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Vox Custom Bass and Custom 25 Guitar

Vox amplifiers have been popular since the days of the Beatles; after all, with dozens of top players standing in front of their distinctive diamond grille cloths, how could they fail? Vox guitars, however, have not enjoyed the same level of esteem despite being used by several well known groups. Although Vox originally produced cheap beginners instruments, the early 1960s saw this company making some worthy professional guitars, notably the unusually shaped 'phantom' models.

The new Vox company, revitalised by Rose-Morris, have reintroduced the amplifiers to a new generation of musicians; rather than bring back the old guitar designs, however, they have started from scratch.

The guitars are all passive, relying on cunning pick-up switching rather than battery powered pre-amps to get a wide range of sound. The circuitry is, in fact, the responsibility of Adrian Legg (now where have I heard that name before?).

On the physical side, the six string guitars are available in two scale lengths, 24¾" and 25½". There are Standard and Custom versions of the guitars in each scale length, plus a Standard and a Custom bass, both long scale (34").

To clarify this question of scale (the length of the strings between nut and bridge) it may be helpful to note that Gibson guitars are generally 24¾" scale, whereas Fenders are 25½"; in fact, the Vox Standard 25 looks suspiciously like a Stratocaster copy to me.

It is generally thought that long scale guitars give a better sound, and have less floppy strings, due to the higher string tension; however, no manufacturer makes a guitar with a choice of scale length, so accurate comparison is difficult. Vox are no exception to this, since the long scale guitars are a completely different style to the 24s. Players will probably make their choice according to which body design they prefer, whether or not they want a 'tremolo' arm, and similar reasons unrelated to scale length.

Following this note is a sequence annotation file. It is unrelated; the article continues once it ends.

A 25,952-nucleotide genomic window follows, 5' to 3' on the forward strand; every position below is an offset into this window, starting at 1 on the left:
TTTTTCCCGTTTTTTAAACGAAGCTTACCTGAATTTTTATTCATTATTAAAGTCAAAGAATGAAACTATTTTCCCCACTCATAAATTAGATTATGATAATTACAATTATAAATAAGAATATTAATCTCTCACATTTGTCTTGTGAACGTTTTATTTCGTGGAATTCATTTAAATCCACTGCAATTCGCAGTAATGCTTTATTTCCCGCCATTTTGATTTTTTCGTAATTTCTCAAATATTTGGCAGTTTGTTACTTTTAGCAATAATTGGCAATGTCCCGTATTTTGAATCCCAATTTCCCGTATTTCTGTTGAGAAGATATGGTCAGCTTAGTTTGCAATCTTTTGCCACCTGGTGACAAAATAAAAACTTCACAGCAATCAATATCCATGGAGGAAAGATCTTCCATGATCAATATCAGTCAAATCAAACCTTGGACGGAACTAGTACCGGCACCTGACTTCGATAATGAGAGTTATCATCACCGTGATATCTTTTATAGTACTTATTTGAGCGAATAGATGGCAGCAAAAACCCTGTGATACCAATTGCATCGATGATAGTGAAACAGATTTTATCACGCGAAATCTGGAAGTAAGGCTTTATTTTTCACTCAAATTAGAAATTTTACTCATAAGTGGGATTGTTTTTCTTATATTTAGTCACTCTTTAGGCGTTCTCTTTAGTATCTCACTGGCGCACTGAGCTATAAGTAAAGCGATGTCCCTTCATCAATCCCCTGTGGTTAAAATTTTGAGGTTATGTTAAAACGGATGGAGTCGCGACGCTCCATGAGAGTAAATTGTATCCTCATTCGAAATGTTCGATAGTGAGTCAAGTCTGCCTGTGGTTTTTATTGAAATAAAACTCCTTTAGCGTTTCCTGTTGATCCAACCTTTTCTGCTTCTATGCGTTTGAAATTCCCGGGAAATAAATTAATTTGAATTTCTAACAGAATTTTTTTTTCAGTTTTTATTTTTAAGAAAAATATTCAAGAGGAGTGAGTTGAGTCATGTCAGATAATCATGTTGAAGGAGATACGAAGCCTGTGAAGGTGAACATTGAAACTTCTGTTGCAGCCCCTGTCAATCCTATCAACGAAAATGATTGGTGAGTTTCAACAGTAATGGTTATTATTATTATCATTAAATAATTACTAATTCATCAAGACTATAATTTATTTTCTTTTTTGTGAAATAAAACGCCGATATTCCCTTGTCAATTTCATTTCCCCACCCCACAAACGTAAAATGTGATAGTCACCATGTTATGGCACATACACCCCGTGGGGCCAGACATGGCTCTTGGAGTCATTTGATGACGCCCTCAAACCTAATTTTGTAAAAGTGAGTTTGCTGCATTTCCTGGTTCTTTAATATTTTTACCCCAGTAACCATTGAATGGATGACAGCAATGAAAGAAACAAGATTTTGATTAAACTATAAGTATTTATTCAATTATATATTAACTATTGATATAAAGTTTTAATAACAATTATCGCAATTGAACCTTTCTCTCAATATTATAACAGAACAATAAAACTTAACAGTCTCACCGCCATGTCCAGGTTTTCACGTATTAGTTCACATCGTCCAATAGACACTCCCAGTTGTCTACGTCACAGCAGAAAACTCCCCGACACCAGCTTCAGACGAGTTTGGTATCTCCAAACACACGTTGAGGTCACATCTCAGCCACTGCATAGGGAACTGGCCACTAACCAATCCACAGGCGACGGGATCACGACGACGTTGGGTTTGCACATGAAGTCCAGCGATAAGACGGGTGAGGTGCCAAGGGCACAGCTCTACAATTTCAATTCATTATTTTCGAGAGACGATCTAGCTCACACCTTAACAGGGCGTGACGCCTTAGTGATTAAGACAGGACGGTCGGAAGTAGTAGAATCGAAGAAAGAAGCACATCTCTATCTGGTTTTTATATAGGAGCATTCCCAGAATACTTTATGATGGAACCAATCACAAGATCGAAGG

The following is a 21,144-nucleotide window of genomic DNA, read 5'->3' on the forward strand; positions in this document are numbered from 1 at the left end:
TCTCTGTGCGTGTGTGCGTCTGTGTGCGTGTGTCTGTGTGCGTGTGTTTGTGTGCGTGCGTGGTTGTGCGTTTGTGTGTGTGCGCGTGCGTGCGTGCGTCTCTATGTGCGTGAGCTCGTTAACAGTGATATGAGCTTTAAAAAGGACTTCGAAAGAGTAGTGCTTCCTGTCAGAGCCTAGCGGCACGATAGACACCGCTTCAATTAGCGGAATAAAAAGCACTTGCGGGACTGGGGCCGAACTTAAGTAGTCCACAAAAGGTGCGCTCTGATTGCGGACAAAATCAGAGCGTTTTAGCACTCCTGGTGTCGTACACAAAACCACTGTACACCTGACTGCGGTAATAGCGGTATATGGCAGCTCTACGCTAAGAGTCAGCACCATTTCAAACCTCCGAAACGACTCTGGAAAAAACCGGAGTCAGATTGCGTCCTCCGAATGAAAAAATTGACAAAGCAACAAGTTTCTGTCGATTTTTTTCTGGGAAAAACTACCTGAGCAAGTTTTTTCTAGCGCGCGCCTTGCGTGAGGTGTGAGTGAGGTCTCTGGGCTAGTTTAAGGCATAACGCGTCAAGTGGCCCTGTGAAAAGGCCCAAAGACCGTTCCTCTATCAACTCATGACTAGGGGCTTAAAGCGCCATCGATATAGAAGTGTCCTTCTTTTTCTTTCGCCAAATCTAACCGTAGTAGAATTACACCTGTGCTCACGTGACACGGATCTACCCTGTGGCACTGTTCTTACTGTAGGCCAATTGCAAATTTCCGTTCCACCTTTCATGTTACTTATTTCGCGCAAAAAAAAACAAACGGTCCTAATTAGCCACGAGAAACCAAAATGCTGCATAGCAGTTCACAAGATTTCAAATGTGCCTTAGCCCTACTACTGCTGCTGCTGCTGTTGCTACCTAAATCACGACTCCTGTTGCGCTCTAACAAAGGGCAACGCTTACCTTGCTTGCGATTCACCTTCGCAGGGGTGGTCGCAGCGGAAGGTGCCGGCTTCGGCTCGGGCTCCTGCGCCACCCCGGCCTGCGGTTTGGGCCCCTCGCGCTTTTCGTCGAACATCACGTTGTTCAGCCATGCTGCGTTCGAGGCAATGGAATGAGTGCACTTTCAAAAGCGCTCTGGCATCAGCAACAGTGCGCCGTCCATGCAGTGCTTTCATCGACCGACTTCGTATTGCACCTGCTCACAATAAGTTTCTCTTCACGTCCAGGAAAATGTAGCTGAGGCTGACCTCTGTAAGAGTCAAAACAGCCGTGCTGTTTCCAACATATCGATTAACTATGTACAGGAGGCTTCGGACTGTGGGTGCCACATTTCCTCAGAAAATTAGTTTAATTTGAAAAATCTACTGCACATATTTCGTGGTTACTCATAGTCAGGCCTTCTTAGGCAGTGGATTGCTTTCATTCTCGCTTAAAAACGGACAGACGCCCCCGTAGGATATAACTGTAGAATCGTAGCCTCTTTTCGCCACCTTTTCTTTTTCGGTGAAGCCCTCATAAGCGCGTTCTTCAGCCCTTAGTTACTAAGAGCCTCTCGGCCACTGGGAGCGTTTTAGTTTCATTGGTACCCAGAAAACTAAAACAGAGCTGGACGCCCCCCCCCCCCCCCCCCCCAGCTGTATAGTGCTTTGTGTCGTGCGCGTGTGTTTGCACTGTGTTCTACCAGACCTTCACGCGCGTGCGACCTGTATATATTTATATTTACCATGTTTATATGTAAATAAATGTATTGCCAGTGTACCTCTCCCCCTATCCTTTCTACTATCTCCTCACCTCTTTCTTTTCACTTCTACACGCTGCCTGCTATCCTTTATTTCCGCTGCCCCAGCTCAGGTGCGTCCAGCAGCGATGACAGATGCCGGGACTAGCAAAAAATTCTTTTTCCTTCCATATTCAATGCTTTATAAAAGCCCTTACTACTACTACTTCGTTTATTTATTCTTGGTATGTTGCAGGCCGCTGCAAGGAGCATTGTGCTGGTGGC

The Custom Bass

This is a very attractive instrument, as you can see in the picture, although it's a pity it has that stripe running down the middle. The bass is made almost entirely from maple, about six pieces at a quick count; the three piece neck is laminated right through the body (hence the stripe) and has a separate fingerboard. The only non-maple bits of wood are four thin walnut slivers, two between the three slices of the neck and two between the neck and the halves of the body. The section of the neck which forms the middle of the body has been made extra wide so that the pick-ups and bridge can be mounted entirely on it; although the 'all one piece of wood' concept is foiled by the neck being in three pieces.

The neck is nice and straight, especially considering its length; it has 24 frets, all accessible thanks to the smooth heel — one of the advantages of neck-through-body construction. What's more, all these frets are useable since the intonation is excellent right up to the top G, with only the E string being out. Along with the slim neck section, this means you can play chords right up to the end of the fingerboard if you wish; which is very handy if the lead guitarist falls off the stage in the middle of a manic solo.

The length of the neck could be a slight problem. Because the body doesn't have extra deep cutaways to allow the neck to be set further in than usual, that distinctive Vox 'spear' headstock is quite a long way from the player. Not only do you have to stretch a bit more than normal to reach the machine heads and the lower frets, but as you swing around in a cramped rehearsal room you are quite liable to lay out your guitarist, who has just bought a Roland guitar synth and is suggesting that you are now redundant...

The bass has been designed to give lots of sustain, which it does; in fact it's quite difficult to stop the strings vibrating! The bridge is creditably heavy, and the strings are fed through from the back of the body, causing some strain where they bend sharply over the bridge pieces. As an example of the attention paid to this guitar, it arrived already set up to play (the bridge is adjustable for individual intonation and string height); the Schaller style machine heads all worked smoothly; there were no sharp fret ends — all in all, very well put together.